Pieces by Marcos

Credit card? You got it! In search of the mind that brought us "Dakota is a Frito"

Thirty-three-year-old Warren Langford now lives in Seattle, but he was once an important part of Santa Fe's music scene. His band, Nectar, was an awesome example of gothy synth-punk in the vein of the Faint, and he helped shape the sadly defunct punk rock scene alongside so many in the late '90s and early 2000s. These days, Warren has a problem, and he needs Santa Fe's help to locate a young man responsible for one of his favorite pieces of local music history. But first, let's go back a bit.

"I'm pretty sure it was summer, 2001-ish, and my friend Liz Prince and I were on our way to Santa Fe Baking Co. and saw a yard sale sign off of St. Francis," Langford recalls. "We spotted a Talkboy in a box labeled '50 cents,' and both of us thought it was a pretty good deal for the device made famous in Home Alone 2: Lost in New York."

Indeed, the must-have Christmas item of 1993, Tiger Electronics' Talkboy was desperately wanted by anyone who had seen Home Alone 2. In the film, Macaulay Culkin reprises his role as young Kevin McCallister, this time forgotten and abandoned in New York City and once again outwitting the bumbling burglars played by Joe Pesci and Daniel Stern. In a genius-caliber marketing scheme present throughout the movie, Kevin uses the Talkboy's ability to slow down or speed up playback in order to fool adults and rack up a gigantic room service bill while making Tim Curry look like a fool. It was awesome, and anyone who is in their mid to late 30s will probably recall the device in question lovingly. Langford's Talkboy, as it turned out, contained a surprise in the form of a tape inside the machine.

"We were amazed to discover that a young boy who identifies himself as Marcos recorded an almost-30-minute-long radio show in which he was the DJ," Langford says. "He announced each track by name; [it's] adorable, and if he recorded this when the Talkboy was released, I'd imagine he's about 30 now."

The show sounds like brief forays into Muzak, according to Langford, and has titles like "Clouds," "Reggae" and "Office." There is a brief interlude when two other young kids tape over the show with repeated mutterings of, "Dakota is a Frito," but our intrepid hero carries on immediately afterward.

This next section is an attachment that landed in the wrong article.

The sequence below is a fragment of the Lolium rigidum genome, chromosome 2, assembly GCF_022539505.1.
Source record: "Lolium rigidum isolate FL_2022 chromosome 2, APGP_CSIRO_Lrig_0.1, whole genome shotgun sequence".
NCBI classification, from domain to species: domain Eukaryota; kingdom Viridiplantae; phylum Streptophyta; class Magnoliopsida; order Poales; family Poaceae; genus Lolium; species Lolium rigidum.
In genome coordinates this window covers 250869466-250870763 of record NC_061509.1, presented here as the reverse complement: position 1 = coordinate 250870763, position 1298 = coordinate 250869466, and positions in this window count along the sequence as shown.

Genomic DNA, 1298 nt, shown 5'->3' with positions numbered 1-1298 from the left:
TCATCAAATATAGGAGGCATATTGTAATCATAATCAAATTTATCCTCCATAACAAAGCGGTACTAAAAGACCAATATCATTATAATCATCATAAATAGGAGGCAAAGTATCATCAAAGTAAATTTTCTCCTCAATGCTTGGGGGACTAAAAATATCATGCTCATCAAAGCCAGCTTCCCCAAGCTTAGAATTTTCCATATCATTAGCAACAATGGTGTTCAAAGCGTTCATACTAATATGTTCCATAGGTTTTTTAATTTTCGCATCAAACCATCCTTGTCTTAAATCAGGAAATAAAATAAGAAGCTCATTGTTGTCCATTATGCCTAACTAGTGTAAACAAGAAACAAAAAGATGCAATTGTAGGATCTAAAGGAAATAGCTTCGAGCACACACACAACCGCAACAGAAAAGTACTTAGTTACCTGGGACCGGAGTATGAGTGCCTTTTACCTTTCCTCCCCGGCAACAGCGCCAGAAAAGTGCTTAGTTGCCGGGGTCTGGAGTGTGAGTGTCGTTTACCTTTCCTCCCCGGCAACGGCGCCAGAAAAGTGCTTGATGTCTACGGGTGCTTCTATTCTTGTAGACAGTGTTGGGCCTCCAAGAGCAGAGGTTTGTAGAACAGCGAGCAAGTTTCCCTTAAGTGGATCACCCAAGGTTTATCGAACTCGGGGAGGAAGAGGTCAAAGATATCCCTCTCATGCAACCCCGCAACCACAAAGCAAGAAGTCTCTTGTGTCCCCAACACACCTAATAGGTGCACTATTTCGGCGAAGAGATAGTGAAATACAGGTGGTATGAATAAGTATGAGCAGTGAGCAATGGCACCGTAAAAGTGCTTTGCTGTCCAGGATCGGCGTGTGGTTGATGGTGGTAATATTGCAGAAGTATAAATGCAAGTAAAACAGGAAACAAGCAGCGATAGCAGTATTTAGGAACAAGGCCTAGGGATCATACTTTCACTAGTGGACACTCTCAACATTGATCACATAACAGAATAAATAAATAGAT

Since that day in 2001, Langford has been trying to find Marcos, to meet and reunite him with his musical time capsule, to no avail. Now he's hoping for your help, dear readers.

"I've eliminated all the Marcoses I know, and I've been asking every Santa Fean I know if they know a Marcos around 30 years old," he tells SFR. "There are two other names mentioned on the tape—the aforementioned Dakota and someone named Leo—and I would guess that they're siblings or cousins. I've exhausted my Googling capabilities, and apps like Shazam and SoundHound yield false or zero results; as generic as they are, I really have come to love the pieces, [and] they get stuck in my head all the time."

Langford has been interviewed on Seattle's Hollow Earth Radio, and his band Pure Moods even covers one of the songs, but Marcos himself remains a mystery.

"I'm a big fan of found footage, both audio and video, and both mysteries of 'Who is Marcos?' and 'Where does this music come from?' are enticing to me, to the point that it's been a big part of my life," he laments. "Mostly I just want to meet the guy to thank him, ask him about all the circumstances surrounding the tape's creation and see what he's up to now."

So help us out, Santa Fe. You can hear the show in its entirety below. See if it sounds familiar, or ask any Marcos you've ever met if they once recorded a radio show on a Talkboy. We want to find this guy and speak with him ASAP. Any information can be sent to music@sfreporter.com

"I wonder how he'd react to discovering some dude has been obsessed with this radio show he made on a toy tape recorder 20-plus years ago," Langford concludes.

Let's find out.

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